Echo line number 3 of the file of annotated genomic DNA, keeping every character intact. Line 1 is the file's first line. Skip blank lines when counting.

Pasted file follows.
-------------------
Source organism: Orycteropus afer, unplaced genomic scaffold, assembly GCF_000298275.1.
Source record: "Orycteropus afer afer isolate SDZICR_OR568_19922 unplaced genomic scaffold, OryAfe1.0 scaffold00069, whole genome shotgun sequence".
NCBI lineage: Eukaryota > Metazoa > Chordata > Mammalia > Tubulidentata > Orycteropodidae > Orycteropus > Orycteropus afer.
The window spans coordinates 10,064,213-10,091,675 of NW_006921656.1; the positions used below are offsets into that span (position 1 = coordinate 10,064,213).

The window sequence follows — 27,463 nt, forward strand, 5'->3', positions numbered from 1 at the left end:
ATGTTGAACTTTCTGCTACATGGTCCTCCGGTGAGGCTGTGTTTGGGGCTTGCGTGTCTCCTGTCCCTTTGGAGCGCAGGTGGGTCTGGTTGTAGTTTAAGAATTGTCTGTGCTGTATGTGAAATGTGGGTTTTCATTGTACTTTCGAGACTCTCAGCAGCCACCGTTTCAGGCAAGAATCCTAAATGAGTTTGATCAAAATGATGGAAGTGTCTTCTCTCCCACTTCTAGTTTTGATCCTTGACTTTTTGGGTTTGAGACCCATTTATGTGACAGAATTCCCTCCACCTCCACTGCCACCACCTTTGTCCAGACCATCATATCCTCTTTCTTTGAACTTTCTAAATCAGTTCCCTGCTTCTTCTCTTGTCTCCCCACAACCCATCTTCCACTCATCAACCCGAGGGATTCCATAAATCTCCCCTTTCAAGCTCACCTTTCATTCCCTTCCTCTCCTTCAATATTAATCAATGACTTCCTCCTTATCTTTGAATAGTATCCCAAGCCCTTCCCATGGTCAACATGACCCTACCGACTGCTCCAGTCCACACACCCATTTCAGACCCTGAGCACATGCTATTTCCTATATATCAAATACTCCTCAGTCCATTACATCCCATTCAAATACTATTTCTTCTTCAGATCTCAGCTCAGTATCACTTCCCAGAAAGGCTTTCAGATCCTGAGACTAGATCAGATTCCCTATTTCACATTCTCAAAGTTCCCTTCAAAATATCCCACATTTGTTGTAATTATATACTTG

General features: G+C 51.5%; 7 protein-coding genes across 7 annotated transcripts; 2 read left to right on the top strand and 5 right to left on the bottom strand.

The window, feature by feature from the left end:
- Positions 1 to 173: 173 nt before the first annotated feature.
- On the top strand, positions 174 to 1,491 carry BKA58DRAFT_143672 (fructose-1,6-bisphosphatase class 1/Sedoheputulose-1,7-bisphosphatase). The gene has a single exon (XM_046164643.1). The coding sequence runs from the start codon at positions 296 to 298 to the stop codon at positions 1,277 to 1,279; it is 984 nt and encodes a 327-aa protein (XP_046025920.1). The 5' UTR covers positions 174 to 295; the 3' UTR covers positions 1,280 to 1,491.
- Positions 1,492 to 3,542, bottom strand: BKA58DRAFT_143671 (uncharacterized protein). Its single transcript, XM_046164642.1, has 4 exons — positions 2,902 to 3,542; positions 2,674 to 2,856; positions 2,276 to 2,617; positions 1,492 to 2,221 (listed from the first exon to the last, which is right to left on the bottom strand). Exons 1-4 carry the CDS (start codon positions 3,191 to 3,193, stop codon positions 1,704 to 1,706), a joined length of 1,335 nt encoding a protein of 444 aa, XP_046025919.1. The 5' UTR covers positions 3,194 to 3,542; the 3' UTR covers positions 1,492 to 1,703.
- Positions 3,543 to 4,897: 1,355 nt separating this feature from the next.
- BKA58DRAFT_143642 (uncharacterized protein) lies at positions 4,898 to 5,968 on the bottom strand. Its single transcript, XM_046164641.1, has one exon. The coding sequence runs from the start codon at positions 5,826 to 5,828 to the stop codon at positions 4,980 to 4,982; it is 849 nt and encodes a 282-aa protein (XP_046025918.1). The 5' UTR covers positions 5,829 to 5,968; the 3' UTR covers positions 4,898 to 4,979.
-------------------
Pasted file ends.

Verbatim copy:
NCBI lineage: Eukaryota > Metazoa > Chordata > Mammalia > Tubulidentata > Orycteropodidae > Orycteropus > Orycteropus afer.